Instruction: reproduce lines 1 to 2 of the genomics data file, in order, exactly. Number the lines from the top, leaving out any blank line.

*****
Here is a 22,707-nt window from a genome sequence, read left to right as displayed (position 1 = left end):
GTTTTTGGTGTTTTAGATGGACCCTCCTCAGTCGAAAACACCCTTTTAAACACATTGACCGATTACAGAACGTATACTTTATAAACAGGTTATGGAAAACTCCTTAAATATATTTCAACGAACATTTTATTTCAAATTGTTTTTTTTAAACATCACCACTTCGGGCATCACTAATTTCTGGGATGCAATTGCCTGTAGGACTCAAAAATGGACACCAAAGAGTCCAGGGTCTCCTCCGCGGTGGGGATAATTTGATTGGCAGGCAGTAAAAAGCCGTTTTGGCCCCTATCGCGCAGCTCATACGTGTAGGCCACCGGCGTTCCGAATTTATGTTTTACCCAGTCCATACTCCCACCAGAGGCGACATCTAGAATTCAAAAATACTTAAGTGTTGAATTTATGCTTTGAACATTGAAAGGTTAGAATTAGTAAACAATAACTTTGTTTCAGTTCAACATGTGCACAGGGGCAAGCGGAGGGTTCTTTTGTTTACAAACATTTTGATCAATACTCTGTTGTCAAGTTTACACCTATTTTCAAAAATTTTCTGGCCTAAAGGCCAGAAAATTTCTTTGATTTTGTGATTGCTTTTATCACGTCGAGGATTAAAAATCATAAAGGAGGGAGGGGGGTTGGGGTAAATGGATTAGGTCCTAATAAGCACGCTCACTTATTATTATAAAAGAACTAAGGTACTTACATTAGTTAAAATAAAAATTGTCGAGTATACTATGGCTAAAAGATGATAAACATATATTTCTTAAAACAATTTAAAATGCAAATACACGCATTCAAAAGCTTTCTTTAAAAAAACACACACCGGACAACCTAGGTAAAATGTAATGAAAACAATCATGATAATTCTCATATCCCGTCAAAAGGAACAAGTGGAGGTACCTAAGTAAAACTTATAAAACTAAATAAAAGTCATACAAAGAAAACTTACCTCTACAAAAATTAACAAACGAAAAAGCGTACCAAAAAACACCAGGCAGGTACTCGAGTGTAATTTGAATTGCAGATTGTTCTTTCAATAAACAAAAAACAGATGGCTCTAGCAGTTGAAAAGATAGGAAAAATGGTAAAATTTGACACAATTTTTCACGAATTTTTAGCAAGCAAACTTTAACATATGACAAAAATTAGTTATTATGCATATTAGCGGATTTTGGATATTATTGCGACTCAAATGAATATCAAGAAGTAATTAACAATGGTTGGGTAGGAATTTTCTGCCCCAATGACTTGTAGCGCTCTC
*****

Here is a 22,707-nt window from a genome sequence, read left to right as displayed (position 1 = left end):
GTTTTTGGTGTTTTAGATGGACCCTCCTCAGTCGAAAACACCCTTTTAAACACATTGACCGATTACAGAACGTATACTTTATAAACAGGTTATGGAAAACTCCTTAAATATATTTCAACGAACATTTTATTTCAAATTGTTTTTTTTAAACATCACCACTTCGGGCATCACTAATTTCTGGGATGCAATTGCCTGTAGGACTCAAAAATGGACACCAAAGAGTCCAGGGTCTCCTCCGCGGTGGGGATAATTTGATTGGCAGGCAGTAAAAAGCCGTTTTGGCCCCTATCGCGCAGCTCATACGTGTAGGCCACCGGCGTTCCGAATTTATGTTTTACCCAGTCCATACTCCCACCAGAGGCGACATCTAGAATTCAAAAATACTTAAGTGTTGAATTTATGCTTTGAACATTGAAAGGTTAGAATTAGTAAACAATAACTTTGTTTCAGTTCAACATGTGCACAGGGGCAAGCGGAGGGTTCTTTTGTTTACAAACATTTTGATCAATACTCTGTTGTCAAGTTTACACCTATTTTCAAAAATTTTCTGGCCTAAAGGCCAGAAAATTTCTTTGATTTTGTGATTGCTTTTATCACGTCGAGGATTAAAAATCATAAAGGAGGGAGGGGGGTTGGGGTAAATGGATTAGGTCCTAATAAGCACGCTCACTTATTATTATAAAAGAACTAAGGTACTTACATTAGTTAAAATAAAAATTGTCGAGTATACTATGGCTAAAAGATGATAAACATATATTTCTTAAAACAATTTAAAATGCAAATACACGCATTCAAAAGCTTTCTTTAAAAAAACACACACCGGACAACCTAGGTAAAATGTAATGAAAACAATCATGATAATTCTCATATCCCGTCAAAAGGAACAAGTGGAGGTACCTAAGTAAAACTTATAAAACTAAATAAAAGTCATACAAAGAAAACTTACCTCTACAAAAATTAACAAACGAAAAAGCGTACCAAAAAACACCAGGCAGGTACTCGAGTGTAATTTGAATTGCAGATTGTTCTTTCAATAAACAAAAAACAGATGGCTCTAGCAGTTGAAAAGATAGGAAAAATGGTAAAATTTGACACAATTTTTCACGAATTTTTAGCAAGCAAACTTTAACATATGACAAAAATTAGTTATTATGCATATTAGCGGATTTTGGATATTATTGCGACTCAAATGAATATCAAGAAGTAATTAACAATGGTTGGGTAGGAATTTTCTGCCCCAATGACTTGTAGCGCTCTC